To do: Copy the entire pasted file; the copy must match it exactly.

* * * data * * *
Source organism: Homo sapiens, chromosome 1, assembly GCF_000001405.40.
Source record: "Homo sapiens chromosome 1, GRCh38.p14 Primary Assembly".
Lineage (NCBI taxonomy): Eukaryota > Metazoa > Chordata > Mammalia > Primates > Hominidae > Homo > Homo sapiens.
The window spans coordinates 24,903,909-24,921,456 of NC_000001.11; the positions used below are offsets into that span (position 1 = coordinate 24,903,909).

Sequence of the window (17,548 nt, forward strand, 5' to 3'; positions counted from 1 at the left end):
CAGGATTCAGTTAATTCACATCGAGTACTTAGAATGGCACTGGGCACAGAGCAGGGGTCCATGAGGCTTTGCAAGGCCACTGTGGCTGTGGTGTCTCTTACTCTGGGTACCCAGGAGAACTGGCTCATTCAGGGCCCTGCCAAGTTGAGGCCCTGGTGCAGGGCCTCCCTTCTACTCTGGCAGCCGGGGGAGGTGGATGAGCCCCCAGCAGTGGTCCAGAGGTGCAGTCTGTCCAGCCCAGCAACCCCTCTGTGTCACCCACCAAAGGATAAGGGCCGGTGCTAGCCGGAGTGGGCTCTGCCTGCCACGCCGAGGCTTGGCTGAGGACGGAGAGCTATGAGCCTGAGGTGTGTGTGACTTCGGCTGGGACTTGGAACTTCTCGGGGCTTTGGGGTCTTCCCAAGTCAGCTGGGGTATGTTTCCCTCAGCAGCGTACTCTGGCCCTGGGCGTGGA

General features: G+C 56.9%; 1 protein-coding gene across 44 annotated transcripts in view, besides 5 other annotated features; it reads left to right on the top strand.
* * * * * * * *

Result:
Source organism: Homo sapiens, chromosome 1, assembly GCF_000001405.40.
Source record: "Homo sapiens chromosome 1, GRCh38.p14 Primary Assembly".
Lineage (NCBI taxonomy): Eukaryota > Metazoa > Chordata > Mammalia > Primates > Hominidae > Homo > Homo sapiens.
The window spans coordinates 24,903,909-24,921,456 of NC_000001.11; the positions used below are offsets into that span (position 1 = coordinate 24,903,909).

Sequence of the window (17,548 nt, forward strand, 5' to 3'; positions counted from 1 at the left end):
CAGGATTCAGTTAATTCACATCGAGTACTTAGAATGGCACTGGGCACAGAGCAGGGGTCCATGAGGCTTTGCAAGGCCACTGTGGCTGTGGTGTCTCTTACTCTGGGTACCCAGGAGAACTGGCTCATTCAGGGCCCTGCCAAGTTGAGGCCCTGGTGCAGGGCCTCCCTTCTACTCTGGCAGCCGGGGGAGGTGGATGAGCCCCCAGCAGTGGTCCAGAGGTGCAGTCTGTCCAGCCCAGCAACCCCTCTGTGTCACCCACCAAAGGATAAGGGCCGGTGCTAGCCGGAGTGGGCTCTGCCTGCCACGCCGAGGCTTGGCTGAGGACGGAGAGCTATGAGCCTGAGGTGTGTGTGACTTCGGCTGGGACTTGGAACTTCTCGGGGCTTTGGGGTCTTCCCAAGTCAGCTGGGGTATGTTTCCCTCAGCAGCGTACTCTGGCCCTGGGCGTGGA

General features: G+C 56.9%; 1 protein-coding gene across 44 annotated transcripts in view, besides 5 other annotated features; it reads left to right on the top strand.